The Sacramento Superior Court issued a decision rejecting an insurance industry challenge on the California insurance commissioner’s regulations under Proposition 103 that limit the amount of advertising costs insurers may pass on to consumers through insurance premiums.
California Insurance Commissioner Dave Jones called the ruling in Mercury v. Jones an important win for California.
“The insurance industry joined Mercury Casualty Company in a lawsuit to challenge not only the order I issued lowering Mercury’s rates, but to challenge also an important regulation that prevents insurers from passing on to consumers the cost of certain advertising,” said Insurance Commissioner Dave Jones. “We contested the insurance industry lawsuit and defended the regulation, in order to protect California consumers. The court’s ruling upholding the regulations and my original order requiring Mercury Casualty Company to lower its homeowner rates is an important victory for consumers and the principles of Proposition 103.”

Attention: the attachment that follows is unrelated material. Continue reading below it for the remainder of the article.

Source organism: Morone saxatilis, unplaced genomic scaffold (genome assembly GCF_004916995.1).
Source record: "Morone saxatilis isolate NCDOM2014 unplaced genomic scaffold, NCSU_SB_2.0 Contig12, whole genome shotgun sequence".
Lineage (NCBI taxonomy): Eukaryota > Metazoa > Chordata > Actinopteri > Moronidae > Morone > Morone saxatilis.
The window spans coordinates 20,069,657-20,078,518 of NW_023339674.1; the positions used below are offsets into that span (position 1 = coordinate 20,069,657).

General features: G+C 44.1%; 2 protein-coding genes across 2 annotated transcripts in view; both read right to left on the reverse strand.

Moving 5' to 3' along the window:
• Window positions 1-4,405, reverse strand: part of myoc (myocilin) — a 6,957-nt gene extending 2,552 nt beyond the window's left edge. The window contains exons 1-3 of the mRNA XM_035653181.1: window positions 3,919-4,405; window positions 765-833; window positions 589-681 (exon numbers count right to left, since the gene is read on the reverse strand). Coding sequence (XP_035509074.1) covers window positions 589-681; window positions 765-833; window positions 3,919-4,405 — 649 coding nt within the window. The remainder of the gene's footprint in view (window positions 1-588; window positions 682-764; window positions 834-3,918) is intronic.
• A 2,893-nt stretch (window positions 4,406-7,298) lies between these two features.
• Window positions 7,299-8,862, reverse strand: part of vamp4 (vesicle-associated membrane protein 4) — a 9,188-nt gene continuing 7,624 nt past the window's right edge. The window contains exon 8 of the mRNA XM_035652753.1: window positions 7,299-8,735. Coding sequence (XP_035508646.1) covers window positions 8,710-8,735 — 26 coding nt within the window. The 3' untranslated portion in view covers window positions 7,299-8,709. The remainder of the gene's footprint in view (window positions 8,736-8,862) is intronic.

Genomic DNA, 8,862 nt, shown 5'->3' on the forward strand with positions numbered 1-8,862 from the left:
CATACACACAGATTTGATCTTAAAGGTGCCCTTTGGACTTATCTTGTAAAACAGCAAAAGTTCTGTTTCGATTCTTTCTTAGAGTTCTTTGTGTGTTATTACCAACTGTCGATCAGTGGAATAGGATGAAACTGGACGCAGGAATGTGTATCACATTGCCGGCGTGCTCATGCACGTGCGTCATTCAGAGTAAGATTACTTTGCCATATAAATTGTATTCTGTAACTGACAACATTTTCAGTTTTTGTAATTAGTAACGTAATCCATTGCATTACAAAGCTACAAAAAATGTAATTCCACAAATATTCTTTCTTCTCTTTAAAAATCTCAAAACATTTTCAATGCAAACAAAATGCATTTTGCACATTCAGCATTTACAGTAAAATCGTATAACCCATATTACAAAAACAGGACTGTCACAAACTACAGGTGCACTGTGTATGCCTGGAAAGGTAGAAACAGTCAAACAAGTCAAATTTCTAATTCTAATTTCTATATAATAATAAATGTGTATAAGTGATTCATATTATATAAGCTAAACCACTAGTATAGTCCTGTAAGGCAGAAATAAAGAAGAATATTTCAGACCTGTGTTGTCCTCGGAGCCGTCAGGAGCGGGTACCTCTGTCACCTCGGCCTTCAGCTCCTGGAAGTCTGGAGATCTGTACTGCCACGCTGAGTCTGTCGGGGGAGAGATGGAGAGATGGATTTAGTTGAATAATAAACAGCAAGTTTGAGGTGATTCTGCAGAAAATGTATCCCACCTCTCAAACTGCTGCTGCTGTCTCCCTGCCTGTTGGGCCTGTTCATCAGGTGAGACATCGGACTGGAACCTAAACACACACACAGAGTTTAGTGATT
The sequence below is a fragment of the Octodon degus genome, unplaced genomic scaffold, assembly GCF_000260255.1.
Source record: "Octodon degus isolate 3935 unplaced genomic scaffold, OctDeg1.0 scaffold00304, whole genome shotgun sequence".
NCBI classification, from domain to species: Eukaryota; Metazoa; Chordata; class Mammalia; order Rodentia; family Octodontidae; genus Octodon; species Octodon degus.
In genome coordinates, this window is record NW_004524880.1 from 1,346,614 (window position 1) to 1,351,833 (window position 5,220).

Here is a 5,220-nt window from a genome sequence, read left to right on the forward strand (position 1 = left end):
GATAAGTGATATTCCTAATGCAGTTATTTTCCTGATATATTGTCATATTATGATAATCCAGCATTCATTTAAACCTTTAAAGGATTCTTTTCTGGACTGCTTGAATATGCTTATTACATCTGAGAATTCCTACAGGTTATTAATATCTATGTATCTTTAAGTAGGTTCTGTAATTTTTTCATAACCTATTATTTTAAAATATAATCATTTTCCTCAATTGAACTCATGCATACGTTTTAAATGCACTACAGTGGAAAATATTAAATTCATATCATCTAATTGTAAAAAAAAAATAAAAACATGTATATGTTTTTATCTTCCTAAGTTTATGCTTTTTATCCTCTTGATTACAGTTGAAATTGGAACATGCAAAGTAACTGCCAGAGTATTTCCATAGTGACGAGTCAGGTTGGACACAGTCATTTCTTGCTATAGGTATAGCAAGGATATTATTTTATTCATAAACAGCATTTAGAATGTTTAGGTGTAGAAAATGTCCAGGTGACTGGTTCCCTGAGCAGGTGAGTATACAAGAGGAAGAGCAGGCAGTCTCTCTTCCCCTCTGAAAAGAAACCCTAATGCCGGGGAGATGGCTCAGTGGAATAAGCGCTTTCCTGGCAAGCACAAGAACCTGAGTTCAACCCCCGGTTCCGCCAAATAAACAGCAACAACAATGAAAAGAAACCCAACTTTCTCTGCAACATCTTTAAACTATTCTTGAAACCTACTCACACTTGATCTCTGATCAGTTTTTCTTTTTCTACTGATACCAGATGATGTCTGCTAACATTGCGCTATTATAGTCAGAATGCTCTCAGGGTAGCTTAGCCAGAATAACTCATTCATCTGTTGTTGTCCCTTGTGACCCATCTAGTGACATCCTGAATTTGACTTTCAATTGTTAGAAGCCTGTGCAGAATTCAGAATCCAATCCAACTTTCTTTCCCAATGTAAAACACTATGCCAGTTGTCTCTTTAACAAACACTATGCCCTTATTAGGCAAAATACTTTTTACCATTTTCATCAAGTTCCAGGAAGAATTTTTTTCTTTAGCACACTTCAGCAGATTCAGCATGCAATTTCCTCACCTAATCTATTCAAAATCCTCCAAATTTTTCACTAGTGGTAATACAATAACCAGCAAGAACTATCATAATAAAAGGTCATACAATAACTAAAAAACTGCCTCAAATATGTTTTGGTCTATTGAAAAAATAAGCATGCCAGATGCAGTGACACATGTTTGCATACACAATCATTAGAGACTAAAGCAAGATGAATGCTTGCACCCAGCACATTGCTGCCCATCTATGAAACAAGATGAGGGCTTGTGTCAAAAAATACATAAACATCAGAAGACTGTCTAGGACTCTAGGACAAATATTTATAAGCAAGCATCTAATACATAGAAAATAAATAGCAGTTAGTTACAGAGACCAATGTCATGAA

The case began when Mercury Casualty Co. sued Jones to challenge an order reducing Mercury’s homeowner insurance rates.
Trade associations, including the American Insurance Association, National Association of Mutual Insurance Companies, Pacific Association of Domestic Insurance Companies, the Personal Insurance Federation of California and the Property Casualty Insurers Association of America joined the lawsuit against Jones to challenge the his regulations under Prop. 103.
Prop. 103 requires, among other things, for property/casualty insurers to justify their rates.
Jones said his regulation prohibits insurers from “saddling consumers with the cost of insurers’ generalized or brand advertising for such things as corporate sponsorships of sporting events, purchases of luxury boxes, and insurer name branding on stadiums and arenas.”